I’m often asked how an airline pilot/ex-USAF jet jockey ended up writing romance. “Easy,” I say. “Too little time on the ground coupled with way too much time to think!” Trust me, nothing aids plot-hatching and character-developing like fifteen straight hours stuck in the cockpit with lukewarm coffee and a sky so black you can see every star in the Milky Way. I do six to eight Pacific crossings in a month. On any given day, you can find my body clock hovering somewhere between Tokyo and Sacramento. Ouch. Perpetual jet lag. But on the up side, the sights, smells, and tastes of the exotic locales I visit, and the conversations I have with people I’d never normally meet, provide the most amazing material to weave into my stories. With a little imagination, a dank high-walled alley in Taipei, ripe with the stench of sewage, garlic, and moped exhaust becomes the lower deck of an ill-maintained 19th century sailing ship. A Chinese restaurant where I nibble on pickled jelly fish, stir-fried fungus, and sautéed morning glory transforms into dinner-for-two on a distant planet.
Okay, so I’m a hopeless daydreamer. Only I don’t publicize that fact – I mean, the last thing air passengers want to hear is that their 747 pilot is “zoning out.” Not to worry, though: my imagination “runs” in the background like Norton Antivirus software. And, because I am, after all, a professional, I ensure that all musings cease during critical phases of flight. 🙂
When I’m not a jet-lagged zombie wandering around Sydney, Shanghai or Saigon, I’m a typical suburban mom, if there is such a creature. They’re teens in high school now, but when they were much younger I used to bring them (and the neighbor kid who somehow ended up eating all his meals at our house) to the local park. I remember one day when the boys ran off, each clutching a laundered-too-many-times Beanie Baby (the only two toys in the car), leaving my daughter empty-handed. “But, Mom,” she said, grief-stricken. “Now I have no one to be!”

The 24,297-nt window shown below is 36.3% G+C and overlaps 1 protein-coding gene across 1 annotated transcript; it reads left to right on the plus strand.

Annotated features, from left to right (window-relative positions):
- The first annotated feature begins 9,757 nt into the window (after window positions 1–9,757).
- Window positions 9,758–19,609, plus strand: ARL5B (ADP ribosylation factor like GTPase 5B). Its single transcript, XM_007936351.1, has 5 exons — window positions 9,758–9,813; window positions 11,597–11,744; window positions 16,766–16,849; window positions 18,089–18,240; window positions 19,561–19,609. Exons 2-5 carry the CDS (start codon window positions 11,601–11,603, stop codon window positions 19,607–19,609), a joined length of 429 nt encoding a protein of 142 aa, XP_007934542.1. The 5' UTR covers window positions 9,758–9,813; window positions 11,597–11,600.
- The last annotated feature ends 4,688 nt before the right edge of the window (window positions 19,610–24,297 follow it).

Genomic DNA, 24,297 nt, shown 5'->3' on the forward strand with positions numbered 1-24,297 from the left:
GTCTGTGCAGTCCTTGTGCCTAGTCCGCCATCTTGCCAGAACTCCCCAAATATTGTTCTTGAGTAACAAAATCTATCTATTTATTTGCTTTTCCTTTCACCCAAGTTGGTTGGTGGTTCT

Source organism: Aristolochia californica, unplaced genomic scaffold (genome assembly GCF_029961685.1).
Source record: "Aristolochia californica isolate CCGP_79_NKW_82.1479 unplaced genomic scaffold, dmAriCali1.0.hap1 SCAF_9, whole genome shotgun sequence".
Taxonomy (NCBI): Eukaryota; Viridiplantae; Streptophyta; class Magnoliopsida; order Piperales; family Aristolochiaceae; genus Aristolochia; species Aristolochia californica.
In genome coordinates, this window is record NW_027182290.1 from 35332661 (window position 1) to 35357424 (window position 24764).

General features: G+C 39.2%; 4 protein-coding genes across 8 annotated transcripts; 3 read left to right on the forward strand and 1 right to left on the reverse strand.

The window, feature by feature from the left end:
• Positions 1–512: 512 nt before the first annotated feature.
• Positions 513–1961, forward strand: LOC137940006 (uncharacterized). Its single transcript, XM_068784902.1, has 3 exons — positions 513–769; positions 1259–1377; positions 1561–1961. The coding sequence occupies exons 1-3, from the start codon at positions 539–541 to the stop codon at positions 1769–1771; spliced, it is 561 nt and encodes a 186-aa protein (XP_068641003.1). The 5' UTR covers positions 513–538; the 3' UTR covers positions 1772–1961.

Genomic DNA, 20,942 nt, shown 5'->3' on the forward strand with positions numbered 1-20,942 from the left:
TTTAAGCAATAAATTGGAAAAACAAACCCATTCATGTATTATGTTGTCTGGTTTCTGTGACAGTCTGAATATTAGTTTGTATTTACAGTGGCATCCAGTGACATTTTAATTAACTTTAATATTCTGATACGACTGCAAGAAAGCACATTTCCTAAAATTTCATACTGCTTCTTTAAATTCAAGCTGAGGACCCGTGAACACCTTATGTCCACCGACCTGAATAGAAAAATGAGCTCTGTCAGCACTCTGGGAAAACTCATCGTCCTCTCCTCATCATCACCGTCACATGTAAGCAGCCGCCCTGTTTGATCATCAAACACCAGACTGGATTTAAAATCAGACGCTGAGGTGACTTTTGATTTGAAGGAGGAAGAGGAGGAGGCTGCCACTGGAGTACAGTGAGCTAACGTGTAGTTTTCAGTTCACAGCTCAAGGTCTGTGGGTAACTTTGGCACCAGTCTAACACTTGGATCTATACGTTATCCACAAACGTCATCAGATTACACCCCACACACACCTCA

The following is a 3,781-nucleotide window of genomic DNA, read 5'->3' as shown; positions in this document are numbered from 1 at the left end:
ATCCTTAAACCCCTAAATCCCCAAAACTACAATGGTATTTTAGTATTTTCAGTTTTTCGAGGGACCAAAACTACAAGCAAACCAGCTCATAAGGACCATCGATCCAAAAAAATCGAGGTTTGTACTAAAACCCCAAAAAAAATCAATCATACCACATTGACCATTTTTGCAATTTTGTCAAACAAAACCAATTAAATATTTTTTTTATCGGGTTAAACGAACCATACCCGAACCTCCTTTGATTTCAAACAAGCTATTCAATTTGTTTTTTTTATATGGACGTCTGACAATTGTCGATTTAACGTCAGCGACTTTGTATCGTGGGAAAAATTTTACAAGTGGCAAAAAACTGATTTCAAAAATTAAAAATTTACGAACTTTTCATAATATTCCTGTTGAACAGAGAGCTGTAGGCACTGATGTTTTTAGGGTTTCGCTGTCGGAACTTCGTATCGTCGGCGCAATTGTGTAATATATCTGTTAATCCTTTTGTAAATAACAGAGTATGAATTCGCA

Whoa. Simple words, but what a concept. My daughter, with the boundless, easily accessed imagination of a child, intended to be a Beanie Baby, slipping into the fluffy body of a kitten, or duck, or crocodile to live through its eyes. And, boy, did I understand her disappointment. That’s exactly how I feel when I open a book and can’t lose myself in it, when I’m unable, for some reason, to form that seamless emotional connection with the characters that allows me to live the story right along with them.
At that point I suppose I got that faraway look that so exasperates my family, because my daughter accepted my understanding hug and deserted me. I sat on a park bench, mentally shuffling through some of my many “keeper” books like One Perfect Rose by Mary Jo Putney, Elizabeth Vaughan’s Warprize, Primary Inversion and The Radiant Seas by Catherine Asaro. What linked them? A terminally ill duke, a woman forced to marry in order to secure peace for her people, a battle-weary futuristic soldier? Certainly at first glance the characters share little in common with each other, let alone me, yet I was equally swept away with each book.
Because the authors succeeded in giving me someone to be.
When I open a book, I yearn to be swept away to another place, another time, another body! I want a story that will completely engross me to the point of being totally unaware of my surroundings, so that when I look up I’m disoriented for a few seconds. I can identify with the situation and characters to the point of being totally immersed in a book and not realizing what time it is or even what century I’m in then the author has written a great book.
Although I’m not any closer to knowing the secret to why some books have the magic to sweep me away and others don’t, the question itself has always intrigued me. How about you? What makes a book sweep you away? What are some you’ve read lately that have worked this rare magic on you, where when you turned the last page you looked up blinking because you forgot who and where you were?
If you’d like to come along on some of my adventures, visit my blog: susangrant.blogspot.com. No luggage required! Oh, and for a peek at the stories these adventures have spawned over the years, stop by my website http://www.susangrant.com/ where I maintain a printable list of all my books and what series they belong to.